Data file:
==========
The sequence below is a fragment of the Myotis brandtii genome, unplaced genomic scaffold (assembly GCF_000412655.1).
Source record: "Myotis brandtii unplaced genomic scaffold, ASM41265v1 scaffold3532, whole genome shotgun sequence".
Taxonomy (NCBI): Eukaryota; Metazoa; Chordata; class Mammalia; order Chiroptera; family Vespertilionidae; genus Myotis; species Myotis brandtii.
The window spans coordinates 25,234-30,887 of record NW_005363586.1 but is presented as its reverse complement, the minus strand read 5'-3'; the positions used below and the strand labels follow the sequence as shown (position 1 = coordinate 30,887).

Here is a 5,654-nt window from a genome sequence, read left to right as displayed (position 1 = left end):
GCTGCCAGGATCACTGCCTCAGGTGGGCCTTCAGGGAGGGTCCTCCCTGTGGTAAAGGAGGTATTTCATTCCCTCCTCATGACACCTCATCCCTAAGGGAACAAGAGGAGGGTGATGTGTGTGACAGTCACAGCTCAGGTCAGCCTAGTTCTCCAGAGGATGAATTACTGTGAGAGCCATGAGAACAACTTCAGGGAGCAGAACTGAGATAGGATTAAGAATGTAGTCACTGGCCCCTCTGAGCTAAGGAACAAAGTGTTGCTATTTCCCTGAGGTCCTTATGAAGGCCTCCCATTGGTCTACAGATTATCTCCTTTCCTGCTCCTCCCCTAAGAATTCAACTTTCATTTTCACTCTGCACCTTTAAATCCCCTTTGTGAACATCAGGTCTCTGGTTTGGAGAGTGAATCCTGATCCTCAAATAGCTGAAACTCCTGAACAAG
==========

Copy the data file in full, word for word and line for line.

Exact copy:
The sequence below is a fragment of the Myotis brandtii genome, unplaced genomic scaffold (assembly GCF_000412655.1).
Source record: "Myotis brandtii unplaced genomic scaffold, ASM41265v1 scaffold3532, whole genome shotgun sequence".
Taxonomy (NCBI): Eukaryota; Metazoa; Chordata; class Mammalia; order Chiroptera; family Vespertilionidae; genus Myotis; species Myotis brandtii.
The window spans coordinates 25,234-30,887 of record NW_005363586.1 but is presented as its reverse complement, the minus strand read 5'-3'; the positions used below and the strand labels follow the sequence as shown (position 1 = coordinate 30,887).

Here is a 5,654-nt window from a genome sequence, read left to right as displayed (position 1 = left end):
GCTGCCAGGATCACTGCCTCAGGTGGGCCTTCAGGGAGGGTCCTCCCTGTGGTAAAGGAGGTATTTCATTCCCTCCTCATGACACCTCATCCCTAAGGGAACAAGAGGAGGGTGATGTGTGTGACAGTCACAGCTCAGGTCAGCCTAGTTCTCCAGAGGATGAATTACTGTGAGAGCCATGAGAACAACTTCAGGGAGCAGAACTGAGATAGGATTAAGAATGTAGTCACTGGCCCCTCTGAGCTAAGGAACAAAGTGTTGCTATTTCCCTGAGGTCCTTATGAAGGCCTCCCATTGGTCTACAGATTATCTCCTTTCCTGCTCCTCCCCTAAGAATTCAACTTTCATTTTCACTCTGCACCTTTAAATCCCCTTTGTGAACATCAGGTCTCTGGTTTGGAGAGTGAATCCTGATCCTCAAATAGCTGAAACTCCTGAACAAG